In contrast, periods like we’re seeing now should sow the seeds for mid-to-high single digit excess returns.

Leverage As A Tool vs Leverage = Ruin

Q7) So one of the things that is likely going to be a criticism of this index is the fact it uses a modest amount of leverage.

There are, of course, the leverage hounds out there that bark on demand anytime the L word is casually tossed around.

I clearly don’t agree with them at all.

But for those suggesting why not just shave down your equities and bonds to make room for the alternative asset classes and strategies you’re pursuing in this index, what do you say to them?

How do you justify the amount of leverage you’re specifically using in this expanded canvas format?

A7) I think investors need to recognize the degree to which their whole investment life is some sort of levered play.

Some is explicit leverage like using debt to get a college degree for increased future income or putting 20% money down on a primary residence where you are personally levered 400% to your down payment.

Some is implicit leverage when investing in the S&P 500 whose underlying companies are on average levered 300%.

Clearly we, maybe subconsciously, are okay with some types of leverage.

In the case of portfolio leverage we are not advocating people borrow money to buy 2x more S&P 500 exposure, because while this may provide 2x returns it also provide 2x more risk.

The goal should be to use leverage to stack an investment that zigs when their underlying portfolio zags.

In this way the leverage deployed will be used to stack returns while not necessarily stacking the risk of the portfolio and in fact possibly reduce it.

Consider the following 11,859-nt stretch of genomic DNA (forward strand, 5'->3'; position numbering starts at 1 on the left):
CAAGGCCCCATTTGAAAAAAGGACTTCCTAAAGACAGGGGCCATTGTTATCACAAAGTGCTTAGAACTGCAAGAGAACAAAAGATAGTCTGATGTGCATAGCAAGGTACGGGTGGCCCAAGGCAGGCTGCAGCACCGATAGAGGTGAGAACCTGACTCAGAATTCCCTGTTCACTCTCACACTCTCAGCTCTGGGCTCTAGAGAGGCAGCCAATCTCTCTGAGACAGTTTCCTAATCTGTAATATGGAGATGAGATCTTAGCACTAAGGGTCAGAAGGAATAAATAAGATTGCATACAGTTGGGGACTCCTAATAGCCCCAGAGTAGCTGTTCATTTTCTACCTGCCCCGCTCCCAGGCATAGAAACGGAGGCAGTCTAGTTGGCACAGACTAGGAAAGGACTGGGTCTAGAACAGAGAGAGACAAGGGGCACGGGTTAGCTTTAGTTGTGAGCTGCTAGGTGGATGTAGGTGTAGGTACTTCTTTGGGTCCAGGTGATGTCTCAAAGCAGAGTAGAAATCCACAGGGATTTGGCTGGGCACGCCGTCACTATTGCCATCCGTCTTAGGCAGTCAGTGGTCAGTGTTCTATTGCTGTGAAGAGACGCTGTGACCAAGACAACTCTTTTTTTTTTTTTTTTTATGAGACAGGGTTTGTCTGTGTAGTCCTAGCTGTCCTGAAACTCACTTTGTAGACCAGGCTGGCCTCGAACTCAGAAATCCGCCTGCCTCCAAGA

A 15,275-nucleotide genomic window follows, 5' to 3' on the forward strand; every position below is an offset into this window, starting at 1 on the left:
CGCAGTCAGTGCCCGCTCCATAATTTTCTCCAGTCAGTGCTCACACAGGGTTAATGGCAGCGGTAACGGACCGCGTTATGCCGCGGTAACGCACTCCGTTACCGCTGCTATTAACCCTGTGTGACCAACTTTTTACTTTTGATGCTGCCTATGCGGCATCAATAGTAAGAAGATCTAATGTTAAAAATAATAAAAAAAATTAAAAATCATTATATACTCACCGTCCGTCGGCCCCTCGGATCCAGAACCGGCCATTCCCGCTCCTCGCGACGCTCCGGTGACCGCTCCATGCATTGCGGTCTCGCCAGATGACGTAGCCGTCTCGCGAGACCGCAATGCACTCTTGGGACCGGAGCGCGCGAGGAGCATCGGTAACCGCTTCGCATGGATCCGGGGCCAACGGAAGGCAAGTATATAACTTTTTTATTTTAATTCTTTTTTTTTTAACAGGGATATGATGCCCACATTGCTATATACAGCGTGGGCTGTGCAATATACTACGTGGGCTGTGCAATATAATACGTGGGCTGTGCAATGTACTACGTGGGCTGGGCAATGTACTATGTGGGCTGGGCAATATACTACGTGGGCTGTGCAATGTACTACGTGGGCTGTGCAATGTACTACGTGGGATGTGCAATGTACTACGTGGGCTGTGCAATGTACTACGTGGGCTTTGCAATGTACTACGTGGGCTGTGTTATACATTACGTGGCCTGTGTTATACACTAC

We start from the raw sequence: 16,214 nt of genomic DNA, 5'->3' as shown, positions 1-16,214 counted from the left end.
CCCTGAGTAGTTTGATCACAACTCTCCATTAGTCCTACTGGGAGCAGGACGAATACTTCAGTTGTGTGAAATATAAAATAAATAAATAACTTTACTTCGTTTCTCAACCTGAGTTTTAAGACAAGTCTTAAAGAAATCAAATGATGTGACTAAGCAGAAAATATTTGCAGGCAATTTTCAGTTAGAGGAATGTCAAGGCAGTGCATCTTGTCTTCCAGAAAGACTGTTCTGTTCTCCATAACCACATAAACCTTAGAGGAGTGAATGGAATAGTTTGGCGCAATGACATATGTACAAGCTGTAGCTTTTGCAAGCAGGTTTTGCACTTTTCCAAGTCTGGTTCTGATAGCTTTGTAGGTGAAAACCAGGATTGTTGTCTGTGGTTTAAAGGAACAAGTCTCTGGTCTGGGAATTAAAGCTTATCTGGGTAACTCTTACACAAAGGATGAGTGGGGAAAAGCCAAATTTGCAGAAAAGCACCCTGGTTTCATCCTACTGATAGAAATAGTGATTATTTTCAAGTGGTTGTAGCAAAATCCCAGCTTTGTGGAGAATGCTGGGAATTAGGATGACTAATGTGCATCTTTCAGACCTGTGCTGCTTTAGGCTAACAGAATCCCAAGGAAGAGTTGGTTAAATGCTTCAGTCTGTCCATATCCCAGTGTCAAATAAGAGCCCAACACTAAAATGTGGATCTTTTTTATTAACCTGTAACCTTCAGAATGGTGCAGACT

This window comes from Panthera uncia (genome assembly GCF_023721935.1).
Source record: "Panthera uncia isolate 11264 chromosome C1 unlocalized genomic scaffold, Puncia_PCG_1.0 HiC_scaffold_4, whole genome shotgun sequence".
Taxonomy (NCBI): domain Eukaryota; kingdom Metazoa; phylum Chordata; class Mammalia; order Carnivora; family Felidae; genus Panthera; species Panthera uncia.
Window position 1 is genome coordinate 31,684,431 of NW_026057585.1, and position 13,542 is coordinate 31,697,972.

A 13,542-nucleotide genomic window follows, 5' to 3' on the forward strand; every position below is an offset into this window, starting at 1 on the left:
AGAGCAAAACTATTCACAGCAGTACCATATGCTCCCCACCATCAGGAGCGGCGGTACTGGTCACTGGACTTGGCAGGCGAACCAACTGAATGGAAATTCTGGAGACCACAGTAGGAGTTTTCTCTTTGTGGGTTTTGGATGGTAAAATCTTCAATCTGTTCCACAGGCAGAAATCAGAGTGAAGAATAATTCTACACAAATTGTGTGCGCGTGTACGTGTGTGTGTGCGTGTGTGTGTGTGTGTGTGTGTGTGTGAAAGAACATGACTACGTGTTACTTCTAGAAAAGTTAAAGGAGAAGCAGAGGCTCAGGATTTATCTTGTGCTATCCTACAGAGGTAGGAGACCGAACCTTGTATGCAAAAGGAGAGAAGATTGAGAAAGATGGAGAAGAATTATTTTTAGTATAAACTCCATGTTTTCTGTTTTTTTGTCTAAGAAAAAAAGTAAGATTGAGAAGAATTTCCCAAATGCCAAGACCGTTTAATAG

Are there risks that we should be aware of with leverage?

Of course, the diversifying stack will not zig 100% of the time when 60/40 zags so like anything in investing that provides excess returns there are unique risks involved.

The question investors need to ask is if these risks outweigh the risk of equity concentration.

In our view it does not come close.

Paint brushes with different colours painted on a canvas
Source: Pixabay

Expanded Canvas Portfolios Education

Q8) Let’s imagine a Jack and Jill scenario.

Jill, the in-the-know advisor is up to date with the latest research.

She understands the importance of diversifying beyond just stocks and bonds and she’s also aware that expanded canvas solutions offer enhanced returns meets risk management potential.

But her client is Jack.

He’s an average investor who understands a stock is a sliver of ownership in a company and bonds are basically just loans.

He’s not really up to date with alternatives such as trend-following or convexity.

He’s a meat and potatoes kind of guy.

When Jill mentions leverage and trend-following to Jack, he’s lost in his own head, reminded of a recent episode where his partner went on a trend-following shopping spree for the latest and greatest in fashion using credit card leverage.

That one took a few months to pay off.

His heart is racing and his head is spinning, more than a bit triggered by that memory.

Not really grasping the potential benefits he says “no” to the upgrade of going from 60/40 to the Return Stacked Index.

For scenarios when advisors or clients or DIY investors are not grasping some of the concepts, of the more esoteric alternative sleeve strategies of the Return Stacked Index, do you have a plan in place to educate in a way that informs and melts away some of the confusion?

A8) Like anything new, the best and only thing we can do is constantly and consistently educate.

Language like Return Stacking is the gateway language to doing things better but ultimately investors need to do the hard work required to truly internalize the benefits of all of this.

Hence, why we (along with other forward thinking asset management firms) go out of our way to provide digestible content that slowly move investors and advisors through each concept.

I’ll also say as fiduciaries, Registered Investment Advisors at some point have to take the responsibility of doing what is right for the investor in spite of the end client not understanding 100% of what they are invested in.

That is what duty of care means, providing a level on competence and business judgement that is specific to the fiduciary and not the principal.